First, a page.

Posted on July 26, 2018
Caustic liquids play many critical roles in our lives, whether in the form of pharmaceuticals, automotive chemicals, or everyday cleaning products.1 For example, many swimming pools are disinfected with liquid chlorine, even though this substance is highly caustic and corrosive when handled on its own. How do manufacturers ensure that a highly acidic gas like chlorine is safe to use in a public pool? By testing it thoroughly during the manufacturing process. Liquid chlorine manufacturers add a strong base (like caustic soda) to their products to counteract the high acidity of natural chlorine gas.2 From here, they also thoroughly test the final liquid product for pH balance, color consistency, and purity, ensuring that each batch of liquid chlorine is the same exact shade of translucent yellow.
However, performing color quality control tests on chlorine and other caustic chemicals can be a challenge for liquid chemical manufacturers. That’s because these materials need to be handled and tested with extreme care; if a caustic substance comes into contact with your skin, it could cause a painful chemical burn. Substances like chlorine also have corrosive properties, meaning that the chemical has to be stored in a nonreactive container (like glass or anodized metal) when you perform color quality control tests on the sample.
Yet despite these challenges, there is a simple way to test the color of these caustic liquid chemicals without putting your equipment or your staff at risk. By refining your testing procedures and using a durable spectrophotometer that is designed to handle harsh chemical samples, you can safely test the color of your products.
The Challenges of Working with Caustic Liquid Chemical Samples
Although manufacturers of caustic detergents, cleaners, or other harsh liquid products work with fairly dangerous materials, they still need to test for color consistency. Not only can consistent color act as a sign of chemical purity and a refined manufacturing process, color also impacts a customer’s perception of the product. For example, in commercial liquid detergent products and industrial cleaning agents, manufacturers often choose bright, bold colors to help their products stand out. However, even if your product is completely clear, measuring your chemical samples for consistency is still important. A clear sample that is free of haze or other particles, for example, may appear to be more pure compared to a product that is cloudy.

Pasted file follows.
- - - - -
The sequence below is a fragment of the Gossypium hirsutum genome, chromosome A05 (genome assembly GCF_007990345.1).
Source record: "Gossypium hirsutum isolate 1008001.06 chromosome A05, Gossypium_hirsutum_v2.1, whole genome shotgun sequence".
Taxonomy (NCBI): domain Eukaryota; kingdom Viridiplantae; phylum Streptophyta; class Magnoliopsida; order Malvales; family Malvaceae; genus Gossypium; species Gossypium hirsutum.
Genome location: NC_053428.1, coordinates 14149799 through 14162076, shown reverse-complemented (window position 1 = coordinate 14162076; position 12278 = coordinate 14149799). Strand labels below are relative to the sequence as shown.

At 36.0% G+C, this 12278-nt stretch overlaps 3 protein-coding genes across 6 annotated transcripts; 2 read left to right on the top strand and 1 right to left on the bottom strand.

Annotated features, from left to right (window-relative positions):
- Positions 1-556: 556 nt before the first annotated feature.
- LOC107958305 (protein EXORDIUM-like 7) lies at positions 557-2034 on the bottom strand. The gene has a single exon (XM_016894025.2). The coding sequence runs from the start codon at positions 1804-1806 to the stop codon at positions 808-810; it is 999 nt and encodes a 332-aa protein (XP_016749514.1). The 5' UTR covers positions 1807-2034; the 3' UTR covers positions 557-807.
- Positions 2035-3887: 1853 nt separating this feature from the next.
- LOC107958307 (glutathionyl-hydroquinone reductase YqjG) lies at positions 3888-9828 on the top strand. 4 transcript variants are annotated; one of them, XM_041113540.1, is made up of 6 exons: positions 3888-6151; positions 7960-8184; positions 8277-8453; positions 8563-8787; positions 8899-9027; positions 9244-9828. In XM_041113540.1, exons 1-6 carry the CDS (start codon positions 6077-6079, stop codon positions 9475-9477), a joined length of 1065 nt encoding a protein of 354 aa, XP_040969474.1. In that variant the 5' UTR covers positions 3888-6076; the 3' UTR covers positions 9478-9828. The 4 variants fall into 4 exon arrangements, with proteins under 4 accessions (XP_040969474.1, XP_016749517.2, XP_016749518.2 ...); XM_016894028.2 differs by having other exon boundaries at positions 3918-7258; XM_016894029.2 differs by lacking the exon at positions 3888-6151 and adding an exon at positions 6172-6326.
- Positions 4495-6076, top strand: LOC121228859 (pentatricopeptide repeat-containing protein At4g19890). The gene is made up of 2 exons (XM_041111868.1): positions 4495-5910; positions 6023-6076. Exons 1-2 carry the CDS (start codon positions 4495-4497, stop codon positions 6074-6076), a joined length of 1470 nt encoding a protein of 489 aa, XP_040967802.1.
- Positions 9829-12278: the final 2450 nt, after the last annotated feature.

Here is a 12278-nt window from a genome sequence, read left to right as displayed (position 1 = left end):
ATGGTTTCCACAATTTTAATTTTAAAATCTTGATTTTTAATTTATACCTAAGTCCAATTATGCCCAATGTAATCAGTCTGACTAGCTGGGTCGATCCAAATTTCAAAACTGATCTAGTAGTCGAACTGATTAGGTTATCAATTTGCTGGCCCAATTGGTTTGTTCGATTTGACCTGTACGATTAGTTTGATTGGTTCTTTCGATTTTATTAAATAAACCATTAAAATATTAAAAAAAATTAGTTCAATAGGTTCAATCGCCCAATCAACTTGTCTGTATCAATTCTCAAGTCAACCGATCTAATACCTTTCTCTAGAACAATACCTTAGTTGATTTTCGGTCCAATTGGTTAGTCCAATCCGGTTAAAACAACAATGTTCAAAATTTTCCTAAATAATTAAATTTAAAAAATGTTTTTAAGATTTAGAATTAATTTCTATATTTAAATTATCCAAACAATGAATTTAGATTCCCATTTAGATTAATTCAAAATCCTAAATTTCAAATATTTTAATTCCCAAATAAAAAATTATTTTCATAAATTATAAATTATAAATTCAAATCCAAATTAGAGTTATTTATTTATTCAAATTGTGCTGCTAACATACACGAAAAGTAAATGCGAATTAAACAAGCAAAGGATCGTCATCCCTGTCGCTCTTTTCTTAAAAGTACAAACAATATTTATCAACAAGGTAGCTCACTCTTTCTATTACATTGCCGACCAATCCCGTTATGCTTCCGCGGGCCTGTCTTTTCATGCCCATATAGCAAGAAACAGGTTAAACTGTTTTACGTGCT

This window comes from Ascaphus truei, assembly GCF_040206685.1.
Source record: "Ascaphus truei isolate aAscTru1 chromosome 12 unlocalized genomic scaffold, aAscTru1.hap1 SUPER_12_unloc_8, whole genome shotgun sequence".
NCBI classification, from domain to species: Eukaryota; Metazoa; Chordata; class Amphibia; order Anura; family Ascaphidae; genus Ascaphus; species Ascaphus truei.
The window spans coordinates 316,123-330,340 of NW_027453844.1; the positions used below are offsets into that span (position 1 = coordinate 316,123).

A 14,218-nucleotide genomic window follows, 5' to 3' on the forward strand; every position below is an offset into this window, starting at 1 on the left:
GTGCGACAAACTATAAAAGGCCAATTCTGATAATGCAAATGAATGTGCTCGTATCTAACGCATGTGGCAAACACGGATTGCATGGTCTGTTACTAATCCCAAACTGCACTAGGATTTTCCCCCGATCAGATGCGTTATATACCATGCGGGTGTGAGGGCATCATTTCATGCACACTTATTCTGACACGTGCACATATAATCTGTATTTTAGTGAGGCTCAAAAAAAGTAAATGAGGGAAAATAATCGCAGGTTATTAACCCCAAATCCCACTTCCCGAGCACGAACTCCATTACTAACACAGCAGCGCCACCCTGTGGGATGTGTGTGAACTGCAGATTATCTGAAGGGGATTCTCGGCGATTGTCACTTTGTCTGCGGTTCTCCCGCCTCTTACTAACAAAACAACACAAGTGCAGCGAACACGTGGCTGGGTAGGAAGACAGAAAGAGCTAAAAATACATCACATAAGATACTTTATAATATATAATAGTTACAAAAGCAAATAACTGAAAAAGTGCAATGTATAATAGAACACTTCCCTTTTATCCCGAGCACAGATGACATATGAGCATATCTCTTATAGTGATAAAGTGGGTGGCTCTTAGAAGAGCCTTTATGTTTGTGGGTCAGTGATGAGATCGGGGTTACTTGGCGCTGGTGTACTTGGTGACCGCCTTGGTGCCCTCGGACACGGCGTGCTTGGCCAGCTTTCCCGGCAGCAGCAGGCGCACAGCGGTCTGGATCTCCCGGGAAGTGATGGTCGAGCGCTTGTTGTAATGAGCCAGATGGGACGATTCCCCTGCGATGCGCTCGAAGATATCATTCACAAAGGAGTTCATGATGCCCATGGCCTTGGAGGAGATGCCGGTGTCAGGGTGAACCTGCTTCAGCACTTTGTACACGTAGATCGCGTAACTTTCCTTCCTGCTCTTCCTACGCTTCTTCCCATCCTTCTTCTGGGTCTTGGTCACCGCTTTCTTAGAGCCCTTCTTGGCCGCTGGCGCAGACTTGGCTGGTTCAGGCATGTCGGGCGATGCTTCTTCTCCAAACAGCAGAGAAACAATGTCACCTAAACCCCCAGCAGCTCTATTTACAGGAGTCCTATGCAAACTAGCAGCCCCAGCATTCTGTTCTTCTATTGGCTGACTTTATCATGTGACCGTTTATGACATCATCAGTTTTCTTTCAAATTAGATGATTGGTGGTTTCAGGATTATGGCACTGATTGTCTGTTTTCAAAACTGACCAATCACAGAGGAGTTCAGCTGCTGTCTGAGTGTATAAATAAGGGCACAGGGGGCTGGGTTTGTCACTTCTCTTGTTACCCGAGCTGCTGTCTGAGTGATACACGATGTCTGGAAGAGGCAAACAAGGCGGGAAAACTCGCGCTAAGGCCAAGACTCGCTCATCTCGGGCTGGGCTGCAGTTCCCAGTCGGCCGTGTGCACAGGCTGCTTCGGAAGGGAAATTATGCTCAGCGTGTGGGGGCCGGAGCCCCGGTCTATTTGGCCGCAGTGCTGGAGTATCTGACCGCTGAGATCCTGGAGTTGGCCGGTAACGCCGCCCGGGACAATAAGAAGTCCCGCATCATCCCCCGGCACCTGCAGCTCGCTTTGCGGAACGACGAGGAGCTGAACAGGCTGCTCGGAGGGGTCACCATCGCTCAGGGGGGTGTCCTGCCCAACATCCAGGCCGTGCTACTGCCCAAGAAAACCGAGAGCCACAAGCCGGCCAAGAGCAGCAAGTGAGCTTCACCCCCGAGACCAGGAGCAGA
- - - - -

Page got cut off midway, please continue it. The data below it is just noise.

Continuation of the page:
The importance of consistent color and clarity in your liquid chemical products can’t be understated. However, measuring this color in your lab becomes much more challenging when you work with caustic substances. There are two main challenges that manufacturers face when they test the color of their caustic liquid chemical products. First, the caustic chemicals can cause damage to the skin, eyes, and airway of the person testing the sample for color consistency. Second, many caustic liquid substances can corrode some types of metal, which in turn will cause the chemical to leak from a metal container or damage the metal components of a spectrophotometer. Although some caustic substances can be safely stored in glass or plastic sample holders, this option isn’t available for every spectrophotometer. Moreover, some caustic liquids can damage plastic as well.3 This is why manufacturers need to solve both of these problems in order to safely test their caustic products for color consistency.
How to Measure the Color of Harsh Liquid Chemical Samples
To solve the challenges inherent to harsh liquid chemicals, manufacturers need to refine their sample preparation protocol and use spectrophotometers that are durable enough to withstand a caustic or corrosive sample. This is where the Vista transmission color spectrophotometer truly shines. The instrument has sealed sample compartments, a sloped design, and anodized materials to meet the many needs of the chemical industry. To use the Vista to improve your color quality control testing process, follow the three steps below: